I have the best Sunday School class. We are a group of women ranging in age from about mid-30s to mid-60s, and how those ladies love. We share prayer requests and praise reports with our Facebook page– bring meals when somebody’s sick– take up money when somebody has a need– we try to give shoulders to lean on when we need them. Since we are all at different stages of life, there are some wonderful mentoring opportunities among our group. Several are dealing with aging parents, and don’t know what questions to ask, what to expect, or where to turn– so one who has dealt with all of that was happy to share her lessons learned. I hope it will help you, now or in the future!
Old People Stuff (For lack of a better title)
1. Have hard discussions gradually. When it came time for my mother to sell the family property and move to an apartment, it was her decision. However, she had been processing for quite a while and we had dropped “hints” along the way. No one had to push her once she had her mind made up. For our family as in many, we had to honor our mother’s independence as long as we could and we were able to do that with most major decisions. When it was time to move her closer to one of the four siblings, we had to let it be her decision too although I think we all knew that we would ultimately have to move her even if she disagreed. We started out by bringing Mom brochures of the assisted living places and then scheduling a tour. Our daughter was expecting our first grandchild (her great grandchild) so I told her I needed her close to me to teach me how to be a granny. She liked that idea. However, the funniest discussion we had was about how often I would visit her at the assisted living facility. I finally had to assure her that I would not be a burden by visiting every day but would could only when she invited me. She agreed by saying “I guess holidays would be okay!”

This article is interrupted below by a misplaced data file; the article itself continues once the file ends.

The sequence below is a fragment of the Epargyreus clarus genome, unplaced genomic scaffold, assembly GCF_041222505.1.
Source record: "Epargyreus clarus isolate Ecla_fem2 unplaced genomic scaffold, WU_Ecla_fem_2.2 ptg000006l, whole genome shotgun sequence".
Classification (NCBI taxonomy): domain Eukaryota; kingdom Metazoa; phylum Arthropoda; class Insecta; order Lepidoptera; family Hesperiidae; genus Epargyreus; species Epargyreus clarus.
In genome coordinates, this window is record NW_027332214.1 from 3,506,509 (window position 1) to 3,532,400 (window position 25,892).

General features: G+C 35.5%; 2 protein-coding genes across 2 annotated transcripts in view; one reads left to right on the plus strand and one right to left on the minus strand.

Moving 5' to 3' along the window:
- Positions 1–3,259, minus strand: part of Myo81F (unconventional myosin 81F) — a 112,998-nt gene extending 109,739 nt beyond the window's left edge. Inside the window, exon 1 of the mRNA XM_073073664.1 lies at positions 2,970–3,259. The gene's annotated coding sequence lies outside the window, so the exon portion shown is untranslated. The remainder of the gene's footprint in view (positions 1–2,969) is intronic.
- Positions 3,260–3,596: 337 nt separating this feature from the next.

2. LONG TERM CARE Insurance is the best. If you do not have it, get it for many reasons. [Note from Auntie Em: Dave Ramsey recommends it when you turn 60.] It is not just for nursing home care. Our good friend who is battling terminal cancer is able to use the money to pay for in home care, including relatives who are certified nurses assistants. For my mother, it meant have a choice of going to an assisted living facility and when the time came to be able to go to a private nursing home versus a state-run facility, and believe me, there is a world of difference.
3. It’s very important for siblings to work together on the care of a parent. My family was blessed in a way because there wasn’t too much property left to argue over, and most of the “issues” we had as children growing up in the country with limited resources had been settled (you really learn to compromise when you have 6 people sharing one bathroom) or forgotten. Because I was the most stable one at the time, mother moved near me and as her health declined I had medical power of attorney (this is very important for the caregiver), and could also manage her checking account to pay bills. But my siblings also were involved, using their talents and resources to help out. My sister was a good listener and provided financial resources if needed, but don’t ask her to provide care on a daily basis. One brother was a banker and handled insurance, taxes, will, etc. But I had to keep him out of the hospital if my mother was there because he couldn’t sit still. Thankfully, my other brother who is a minister and has a “pastor’s heart” was a good hospital sitter and would always show up just when I was reaching the end of my rope. (Lesson here: Don’t be Superwoman! Ask for help.) I think the lesson here is to, if possible, keep the family engaged in the care of a parent. When our mother died, each of us could say that we had done everything we could do as a family and as a child so there no regrets or hard feelings that one had to bear the burden alone.